How To Create Your First YouTube Video At Home | Peter BVCCO | Skillshare
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How To Create Your First YouTube Video At Home

teacher avatar Peter BVCCO, Video Content Strategist

Watch this class and thousands more

Get unlimited access to every class
Taught by industry leaders & working professionals
Topics include illustration, design, photography, and more

Watch this class and thousands more

Get unlimited access to every class
Taught by industry leaders & working professionals
Topics include illustration, design, photography, and more

Lessons in This Class

    • 1.

      YouTube for Beginners: Introduction

      2:10

    • 2.

      BEFORE you watch YouTube you need to know this.

      4:29

    • 3.

      Picking Your First Topic

      2:27

    • 4.

      Why having a script is SO Important

      4:00

    • 5.

      All the filming equipment you'll need.

      5:54

    • 6.

      Editing for YouTube: Beginner's overview

      2:31

    • 7.

      YouTube Packaging

      2:33

    • 8.

      Conclusion

      2:04

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About This Class

So you're an aspiring YouTuber or video creator who wants to get into YouTube but is a complete beginner and have no idea where to start? 

What kind of videos should I make or should I just try everything? Where should I even start? You will find all those answers in this class.

After creating thousands of videos for other creators and myself - I've compiled a 2022 and beyond version for what you need to succeed in creating your very first YouTube video.

What you will expect to learn in this class:

  • understanding why you need to start YouTube today
  • how you will pick your video ideas and topics
  • the essentials to a successful script
  • all the gear and equipment you will need to film
  • how exactly you edit a YouTube video
  • what makes a person watch your video and more

Meet Your Teacher

Teacher Profile Image

Peter BVCCO

Video Content Strategist

Teacher

Hi there! My name is Peter and I have been making online content and videos since I was young. I am currently a full time content creator and want to share my expertise with you. I have had several years of experience in creating online content for not only my personal brand but for professional companies and organizations to meet their video needs.

I am extremely passionate about videos and storytelling. I want to inspire other like-minded individuals to push and grow themselves as a creative in whatever their endeavors may be!

I'm all about being great and focusing on your strengths. Don't settle for average because you CAN'T win with just average. 

In my classes I will condens... See full profile

Level: Beginner

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Transcripts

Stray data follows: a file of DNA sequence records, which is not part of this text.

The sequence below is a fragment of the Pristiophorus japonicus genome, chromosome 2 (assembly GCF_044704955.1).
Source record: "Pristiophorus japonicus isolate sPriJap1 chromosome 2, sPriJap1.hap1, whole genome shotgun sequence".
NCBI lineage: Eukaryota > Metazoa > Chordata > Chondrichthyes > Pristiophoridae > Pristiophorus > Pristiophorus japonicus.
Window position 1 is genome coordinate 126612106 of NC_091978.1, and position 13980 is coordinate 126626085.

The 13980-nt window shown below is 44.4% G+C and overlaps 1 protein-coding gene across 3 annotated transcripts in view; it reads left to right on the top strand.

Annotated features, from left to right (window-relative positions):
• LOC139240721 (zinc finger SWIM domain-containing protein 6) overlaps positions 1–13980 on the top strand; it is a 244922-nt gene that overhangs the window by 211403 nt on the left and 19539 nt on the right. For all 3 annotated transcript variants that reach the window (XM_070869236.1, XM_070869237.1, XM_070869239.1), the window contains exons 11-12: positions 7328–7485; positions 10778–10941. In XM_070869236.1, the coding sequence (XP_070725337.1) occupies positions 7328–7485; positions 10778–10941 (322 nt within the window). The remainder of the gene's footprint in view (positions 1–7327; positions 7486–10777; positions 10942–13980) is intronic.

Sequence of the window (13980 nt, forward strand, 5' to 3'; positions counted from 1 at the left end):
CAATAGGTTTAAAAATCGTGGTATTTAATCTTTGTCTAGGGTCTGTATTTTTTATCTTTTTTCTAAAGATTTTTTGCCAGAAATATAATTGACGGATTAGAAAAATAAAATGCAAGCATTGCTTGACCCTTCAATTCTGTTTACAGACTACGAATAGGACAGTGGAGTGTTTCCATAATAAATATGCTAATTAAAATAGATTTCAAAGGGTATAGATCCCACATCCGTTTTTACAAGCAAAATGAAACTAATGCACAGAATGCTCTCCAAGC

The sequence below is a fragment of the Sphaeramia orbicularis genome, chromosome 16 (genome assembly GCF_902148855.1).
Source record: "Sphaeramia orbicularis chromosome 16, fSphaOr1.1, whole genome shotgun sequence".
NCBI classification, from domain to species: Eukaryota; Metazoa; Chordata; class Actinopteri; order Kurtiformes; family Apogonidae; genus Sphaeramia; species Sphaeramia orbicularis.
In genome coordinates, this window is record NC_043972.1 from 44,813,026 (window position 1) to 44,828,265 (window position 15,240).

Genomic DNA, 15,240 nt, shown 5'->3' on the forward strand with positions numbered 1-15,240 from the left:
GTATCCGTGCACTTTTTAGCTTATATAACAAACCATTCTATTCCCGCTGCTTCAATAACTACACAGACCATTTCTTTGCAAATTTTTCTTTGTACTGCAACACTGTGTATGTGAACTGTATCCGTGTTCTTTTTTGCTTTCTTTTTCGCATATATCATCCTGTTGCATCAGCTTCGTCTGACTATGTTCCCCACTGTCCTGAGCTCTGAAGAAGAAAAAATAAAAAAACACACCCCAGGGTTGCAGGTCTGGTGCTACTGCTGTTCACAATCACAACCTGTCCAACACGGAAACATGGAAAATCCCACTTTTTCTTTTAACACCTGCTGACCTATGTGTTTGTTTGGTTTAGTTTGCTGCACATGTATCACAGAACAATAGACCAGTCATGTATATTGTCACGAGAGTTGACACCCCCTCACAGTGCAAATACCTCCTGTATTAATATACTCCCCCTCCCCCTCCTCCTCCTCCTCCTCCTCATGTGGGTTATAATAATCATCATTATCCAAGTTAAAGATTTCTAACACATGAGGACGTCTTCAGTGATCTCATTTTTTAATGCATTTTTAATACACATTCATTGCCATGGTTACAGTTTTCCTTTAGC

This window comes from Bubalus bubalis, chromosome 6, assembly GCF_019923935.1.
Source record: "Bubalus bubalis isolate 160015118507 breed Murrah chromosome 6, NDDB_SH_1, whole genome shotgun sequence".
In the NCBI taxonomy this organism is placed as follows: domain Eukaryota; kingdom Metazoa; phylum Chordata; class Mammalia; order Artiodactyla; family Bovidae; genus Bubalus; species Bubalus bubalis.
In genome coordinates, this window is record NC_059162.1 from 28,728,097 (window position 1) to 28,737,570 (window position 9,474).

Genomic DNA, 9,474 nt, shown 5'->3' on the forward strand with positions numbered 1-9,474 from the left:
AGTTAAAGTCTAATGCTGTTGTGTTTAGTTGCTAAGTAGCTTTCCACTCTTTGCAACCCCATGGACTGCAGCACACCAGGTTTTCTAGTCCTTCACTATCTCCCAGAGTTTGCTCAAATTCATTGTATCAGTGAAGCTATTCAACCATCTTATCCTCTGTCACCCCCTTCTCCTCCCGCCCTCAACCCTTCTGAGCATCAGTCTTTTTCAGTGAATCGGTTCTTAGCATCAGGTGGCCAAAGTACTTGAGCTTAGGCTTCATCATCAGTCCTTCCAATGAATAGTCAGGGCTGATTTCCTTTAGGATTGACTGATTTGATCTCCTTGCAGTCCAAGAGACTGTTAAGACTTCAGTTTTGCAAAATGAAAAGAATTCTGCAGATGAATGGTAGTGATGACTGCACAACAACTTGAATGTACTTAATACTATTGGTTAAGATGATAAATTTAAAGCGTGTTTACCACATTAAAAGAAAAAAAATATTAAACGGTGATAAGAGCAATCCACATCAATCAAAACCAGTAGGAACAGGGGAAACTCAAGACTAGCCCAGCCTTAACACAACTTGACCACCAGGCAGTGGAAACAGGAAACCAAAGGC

1. YouTube for Beginners: Introduction: So you want to know what goes into a viral sensation of a YouTube video nowadays, whether it's 2020 to 20692077. And you are a complete beginner and you have no idea where to start. Or you just made a bunch of random YouTube videos and you're like, this isn't really working for me. Well, in this class, I'm going to show you exactly what goes into the thought process of a professional YouTuber. So in this class I'm going to show you everything from the behind the scenes process, from scriptwriting to understand the content you're going to make, to actually filming everything and understanding. Do you really need the bad appointment to the final understanding of YouTube packaging? What makes a good YouTube video? What makes content good content? Hey, I am Peter and I've been making YouTube videos since 2015. I've made videos for influencers from the very beginning to them starting out their YouTube channels. A very large YouTubers, including those that have a 500 thousand subscribers and even a million subscribers. I have made over a thousand YouTube videos. That means over a collective of all the platforms I've had. My videos is seen by more than 10 million people. And on top of that, I have both of my own YouTube channels add VTH Peter, and at DVC CEO, where they both have their own respective niches. And I'm going to show you everything that I wish I knew more when it comes to understanding the YouTube platform and creating content nowadays, that is actually going to create the right things that you want to put your voice out into the world, as well as actually creating good, solid content. So by the end of this class, you'll be able to break down exactly what makes a good video on YouTube good. As well as you can start your own video creation journey without the painstaking of knowing where do I start, how to begin, what is it that makes it good content and good? And you'll be less afraid to press record and start making your very own first YouTube video like a pro. 2. BEFORE you watch YouTube you need to know this.: So bear with me. You might want to start creating your first video, but before we even get to that, what you need to do first is do not touch anything. What I want you to do is go on the platform and go watch ten videos and slowly start to understand what do all these YouTube videos have in common? So chances are ten of the videos fall into three categories. One, it is entertaining. So you probably just watched a sports highlight reel. You might have just watched something that it was the current events or the singing or dancing competition. The second one is it might have been an educational video. You might have learned how to fix your kitchen sink. You might just learned are needed advice on how to tie a tie. And a third category of what type of content or video that you just watched. It's probably a combination of the first two. It was really entertaining and you learn something from it. So why do those three types of content matter and why did I categorize them in that way? What's the common theme that pulls them all together or the pull through of all these videos is that they gave a value to you, whether that means it helped you escaped or little break or help you de-stress from day-to-day to escape you, or to distract you from your day-to-day life, or it helped you in some way so you can solve a problem. Think of how-to videos, DIY. And lastly, it was a combination of the first to, all types of content will fall into these three categories. Specifically, even on YouTube, and especially when it comes to short form content like TikTok or reals or potentially other any future platform that has some sort of video content. So why the heck did I make you watch all those ten videos? Seriously? I need you to be honest with yourself and with your deepest hearts of hearts. What is it that you are inspired by? What is it that you want to show to the world and how can people get value from it? Content and nowadays is a dime, a dozen. Anyone can just pick up their camera phone and upload that onto YouTube. And my k, I am a content creator now and not really. So are you yourself, you have to figure out, are you going to turn your YouTube channel into a business? Is it extending arm that's going to promote your own existing entrepreneurial ship? Are you trying to be an influencer? Or is it that you just want to make videos for fun? Well, that's gonna be a little bit off to the side, but of course, all the things actually apply to it as well. The whole point of creating online video content on YouTube is that one, it helps build your personal brand to it creates a community. And three, if you are a complete beginner, a nobody, and you have no reputation, creating a personal brand on YouTube can encompasses all three of those aspects. Meaning of that, you can create your own little community where you can help people out, grow your own personal brand. And you can even connect to your certain viewers and online people all around the world. So the most important part of this entire class is this portion. Being able to be honest with yourself and being like, Hey, can I actually do a talking head video, meaning can I sit in front of a camera and talk and storytelling and tell you whatever it is that I'm trying to tell you in a way that gives you value, whether you're trying to learn more on YouTube, you're trying to be more of an entertainer, or are you more of the behind the scenes type of person where you don't necessarily have to be in front of the camera. You can be incomplete animated video. You can be behind the camera. You can do ASMR, that's a whole, another niche. Or it can be something of a YouTube channel where they don't even show their face. There's so many different routes to take it. But you yourself need to figure out and sit down and be like, Okay, it looks like I want to tell people about and raise awareness about X, Y, and Z. I think I'm comfortable with sitting in front of the camera and talking to my audience, like if they were a camera. So if that is your choice, you need to finally sit down. And we're going to the next step, which is finally writing and figure out what topic you're going to pick. As well as the script writing process, which is so crucial. 3. Picking Your First Topic: So what we're gonna do now is I'm going to help you pick your very first YouTube video topic. So what you wanna do, Let's say we're on the example of you wanted to have a talking head YouTube channel. Talking head means and my head is talking and I'm instructing to you, and this is April where there is no additional footage. There is no secondary camera is just me telling her story to you guys. So for this, we're going to use an example of, let's say, cameras. And all I need to do is go into YouTube and do a simple search about cameras. And one of the things that you wanna do is market research, which is why I made you in the first part, watched ten YouTube videos. Because whatever idea or YouTube channel that you have in your brain, chances are there's already an existing channel out there. So what you wanna do is, what type of content and video are they making? What's the style? What's the overall aesthetic? I am not saying go out there and copy exactly everything that they're doing. But you can sort of get a gist of this is actually something that I want to do. I put my own twist and take on it. So what I'll do now is you do a simple YouTube search and hey, it looks like there's a market for Nikon cameras. So what I'm gonna do is I'm gonna make my very first topic on why I chose my very first ONE, Nikon, the 5D camera as a case study. And after that, I'm going to show you exactly how you script that video, that there was an example of finding a niche topic. Everyone is always like you need to talk about broad. So you talk about more people, get more audience members, get more viewers. But in a competitive market nowadays, a more niche your topic is specifically on, let's say, a specific camera band. More likely you are about to get seen and search for. And this is the basic foundations of a YouTube search engine optimization. Where you are essentially solving a problem to a person's pain point. And I don't want to get too deep into this content marketing aspect of it. But it is one of the easiest ways of how you a standout on YouTube, create content that drives value. But as well as how you as a nobody, just help someone. And the more you help people, the more you have eyeballs on you, especially when it comes to YouTube content. 4. Why having a script is SO Important: So we're going to talk about script, writing, all foundations, all cakes and muffins, have an ingredient list. Now you going to compile your very own script skeleton. You want to know exactly what you're saying to the camera. So for example, this class right now, everything I have right here, and I'm going to show it right here. I have a skeleton of exactly what I'm going to say. Because especially nowadays where content and attention span is, so every second matters and I do not want to waste your time. Attention is currency in the script. I have exactly what I'm going to say. The subtopics and the headings and everything is in point form. And you want to have it written out in almost essay style, so you want to introduce your topic. This is known as the hook. The first two to ten seconds of every YouTube video is what will pretty much make or break your video. It will help determine the viewer of this video is right for me, or should it go somewhere else and look into the interwebs and figure out this content isn't good or bad. I'm going to watch another video, which is why having a script and understand script writing is so important for the hook, what you want is you want in the first five to ten seconds, show the viewer exactly what they're going to expect. So in this video, I'm going to talk about exactly how, what are the three best ways of how you set up your camera equipment so you don't have to spend that time and budget headache of knowing what to research kit. I'll show you that all in this video, which is why you should stay tuned and watch this video and keep on watching in comparison to, hey guys, My cat is not feeling good today. I'm feeling all over the place and my mood is kind of up and down. You know, today's video, we're going to be talking about the three types of something, but yeah. Well, what was it again? But you'll get the gist. You're writing a video essay. You want your introduction, your first, your first argument, your second argument with each one having a supportive statement, as well as your conclusion. And that is the basic of a talking head video. This applies for whether you're doing a cooking video. You're telling someone how to fix a tire. Same thing applies across the board. The more you ramble, the more people are going to call you in the comments. And your best bet is to get strands and point. But as well as don't be afraid to add your own personality and add your own little bits, which I'll talk about later, is that you can have little weird, funny edits that make you different from all the other people. Write. A good rule of thumb that I like to have is for every 30 seconds there is some sort of visual or pattern interrupt, whether I pick something up completely random. But it's still makes your tangent like this guy's kinda weird. I'm going to keep watching him. For the script writing portion. I want you to take a day or two days to actually sit down. Don't think about filming and the complications of what budget or gear and all that stuff. I'll talk about that exactly what you need, the basics, right? It's all about what are you saying to the world that is so important? How you say things on camera matter, your presentation, and exactly write it in the way where it's like a video essay. You have your intro, 0.1.2.3 conclusion. Make sure to subscribe, check out my x, y, and z. That is a solid condensed packaged information where someone can actually watch the video. There's no fluff and they're like, Hey, I like this person. And as you're writing the script, you don't need to memorize everything. You want to have it in point form because you shouldn't be the subject matter expert. These should be just point forms and you shouldn't be able to riff off of them, but not ramble. 5. All the filming equipment you'll need.: So when it comes to filming, I don't expect you to be an art director. Expect you to be a content creator. So when it comes to filming, all you really need is the visual right here, the camera. All it really needs to do is shoot and ten ADP and have a external audio jack, meaning that you can plug in an external audio recorder, aka a microphone. Next is, you want to have your microphone. This is a wireless lavalier. And it doesn't really matter about brand, especially when you start off in the beginning and last but not least, is lighting because you want to be seen. And I'm going to break down exactly it a little bit more specifics of the foundations of filming. So you have your first is your visual. So right now I have my camera set on a tripod. A tripod is what holds cameras, so I don't have to use my hands or make it in some weird place. And the next portion is how you set up your camera. So I set it up in the rule of thirds. Think of it as the screen is split into three. And I am in the first, third or the first quadrant. Which is why it looks much more pleasantly or aesthetic. Because I am in the third where this portion I know for a fact, well, I edit it. I'm going to add any visual examples. But if you just want to shoot a YouTube video straight down the middle, right here, making sure you have four to five inches of headspace headroom. And that should be your normal this is what a normal video. Youtube it, it would look like next is your lighting. So what I'm gonna do now is I'm gonna show you guys how I set up my lighting. You don't really need super fancy lighting. All I have right here is just this softbox light pointed straight down at me. And really, this is all you actually need. But I actually have a secondary late just to add a little color, you're assessed relate or your backlight. Just for a little pop. And I have what we have here is a ring light projected onto my wall so that it will actually light up these posters so it doesn't look like I am in complete darkness. How you set up your main light is have it close to you as humanly possible. And you wanted to add pretty much a 45-degree angle. So I have the light right here pointed right down at me. And if I turn it off, you can see how much of a difference that actually made this backlight. You can also turn off as well, and that is just from my ring light. So I'm going to turn off each light one-by-one so you guys can actually see what they do. Now, this is a little gruesome, but this is the basics of filming at laying foundation. So to create a good YouTube video, you want good lighting. And ideally, you don't want something like this. You want to be in front of windows to the lightest pointing at your face. So your beautiful face is being lit and shown. But I'm gonna show you everything that I learned. That off my monitor actually acts as a secondary fill light as you can see right here. The next slide, when we're do is I'm going to turn on my tea light, my main source of lighting, which it gets I told you about is my soft box right here. That is my main light closest to the subject as possible as you can see, creates a little nice little shadow here and here. And as you can see, the complete background is dark and moody. So I'm going to have this little night light that have tap that. And that should give it a little bit more of a 3D or more depth to the actual video itself. And some people might actually like this look, but for me, the back is still really dark. So actually have a fill light. But if you're a complete beginner, starting off and making content, having one key light should be more than enough and just position it at a 45 degree angle right down at you. The closer the better, and making sure that it is not on frame. And now you have your own YouTube lighting setup. But I'm going to turn the backlight and because it's a little too dark. And now you have just understood the basic foundations of what AI behind the scenes, of what actually took to create this YouTube but lighting setup from a visual as to how it filmed it to the audio as well as the light it. So when it comes to the basics of filming, what we have is your aerial shot. Your aerial shot is this. Every audio and my voice and my head is matching the sequence, meaning that this is your primary footage. Next is the B-roll. So this will be takeaways or secondary shots to further emphasize of whatever that I'm trying to say, as well as it creates a pattern interrupt. So you guys don't get bored about seeing my face throughout this entire class. So you cut between your arrow and your B-roll, and that will have your basic filming understanding of creating interesting content. And of course, I know this was a overview. But once you understand the basic theory, you can start just it's all about practice, practice, practice. And over time, the more videos that I've made, the more I've got to understand lighting and my studios have changed over time. And the overall aesthetic of my videos have also changed. 6. Editing for YouTube: Beginner's overview: So this portion is, we shall be talking about editing. So after you've created your foundation of thinking on the topic, as well as script writing. And you presented on camera and you understand how to film. Now you have all this footage of you talking, doing something. Maybe you're vlogging, and now it's your turn to finally edit this. And I am a program agnostic. It does not matter what program you're using, whether it's Final Cut, avid, Adobe Premiere Pro, everything still applies when it comes to editing, all you're doing is you are cutting time. You are taking splices. You're cutting your footage in a sequential order, and that's how most editing, video editing programs work. You are cutting time to tell a story. So when it comes to the very understandings of YouTube, you need to understand that every second matters. So you take out your little gaps where you're like, what's my next line again? Or you cut out any bloopers. And the editing itself should be based off the script that you wrote in the very beginning. So you edit your introduction, maybe you have some Brandon introduction as well as you have an outro and all the editing does. It further emphasizes the story or point that you're trying to say the problem with trying to solve. And of course, the value that you are trying to drive to whoever is watching your video. So when it comes to editing content, all it is starting out from the very basic foundations is that you're cutting out any dead space or dead time where there is no audio or no action going on. You will also splicing and cutting your footage to take out the bloopers, as well as add additional B-roll to whatever it is that you're saying. The third editing tip or principle is that you're adding any motion graphic overlays like text, images, videos, or photos. That is the foundations of understanding what editing does it takes away the bloopers adds more emphasis as well as understanding that you are trying to emphasize them further, tell a story and make things a little bit more interesting by adding random junk clips maybe. But overall, if you want to get into the nitty-gritty of editing, don't sweat it too much. This is also a very learned process, which is why a lot of people don't understand that being coming a YouTuber, making YouTube content is much more difficult than just picking up a camera, press record and bring that on YouTube. 7. YouTube Packaging: In this section, we're going to talk specifically about YouTube packaging and what that actually means. So for the first part is you want to look and just scour YouTube. You want to look what videos you actually watched it in, and why did you watch it? So there are three things. I think of it as your favorite piece of cake or muffin. The outer layer, that is the title. The title is what creates curiosity. For example, a good YouTube title is, you won't believe this happened x, y, zed. In comparison to cameras one-on-one, which one would you rather click on? Which one actually intrigues and makes you curious? So it's all about curiosity. Having a compelling and catching title into the next part is also the thumbnail. A thumbnail is what gives your viewers, your audience, your prospective audience members, and community. What is it that they're about to expect within that video? Youtube causes measure, CTR, also known as click through rate. The higher the click-through rate, the more chances of your video is actually gonna be seen by people as well as YouTube algorithm is triggering and it's telling more people to watch this video because a, it has a compelling title and to a thumbnail matches that compelling title. And third, which is the most important, does that content actually is in line with the title and the thumbnail? And that in self, that whole encompassing portion is YouTube packaging. Understanding that you pedal creates curiosity, your thumbnail creates curiosity. It has good look on Google and YouTube. As an example, look at all the thumbnails. These are your inspirations, creative References, and seeing what works and what doesn't work. You can also experiment. There are lots of websites out there like Canva or you can have your own Photoshop if you're a wizard out there and start creating thumbnails are where it creates an generates curiosity. People want to click on it and wanted to keep on staying the content that YouTube packaging is what attracts the viewer or the community. But the content itself and who you are on camera, whether you're authentic and whether or not you're showing up for yourself as well as other people on the Internet that will make a good video, good. 8. Conclusion: And that guys is exactly how you create a good YouTube content, like a pro. It was a lot to take in, but each step has an interactive portion where I hoped that you were able to follow along. You sat down with yourself and you figured out what type of content you wanted to make. You thought of a script, you started filming yourself, you edit it, you put together, understood that YouTube packaging. And slowly, over time, you will have done a 100 of these videos. And the more you do it, the more comfortable you get at telling the world and storytelling, and editing and filming and understanding YouTube content. Because even though now in 2022, going into 205621, content is king. Value-driven content, story driven content, compelling, and being your ultimate authentic self do not expect to go viral off the bat. But videos that have gone rival for me as well as other clientele. Those all boat value-driven content, How can I help you not think of it as a point as, how do I get famous? How do I become an influencer? Think, how do I help you? I want you to go and do every step and link your very first YouTube video. Low. Give us some couple of screenshots. Maybe even just include your script. And I hope this class was able to help you. My name is Peter. You can reach out to me on Instagram at BBC CEO. And I hope you become a better content creator and you're watching BBC CEO seven at YouTube broke visionary collective. That's what the BBC stands for. Watching.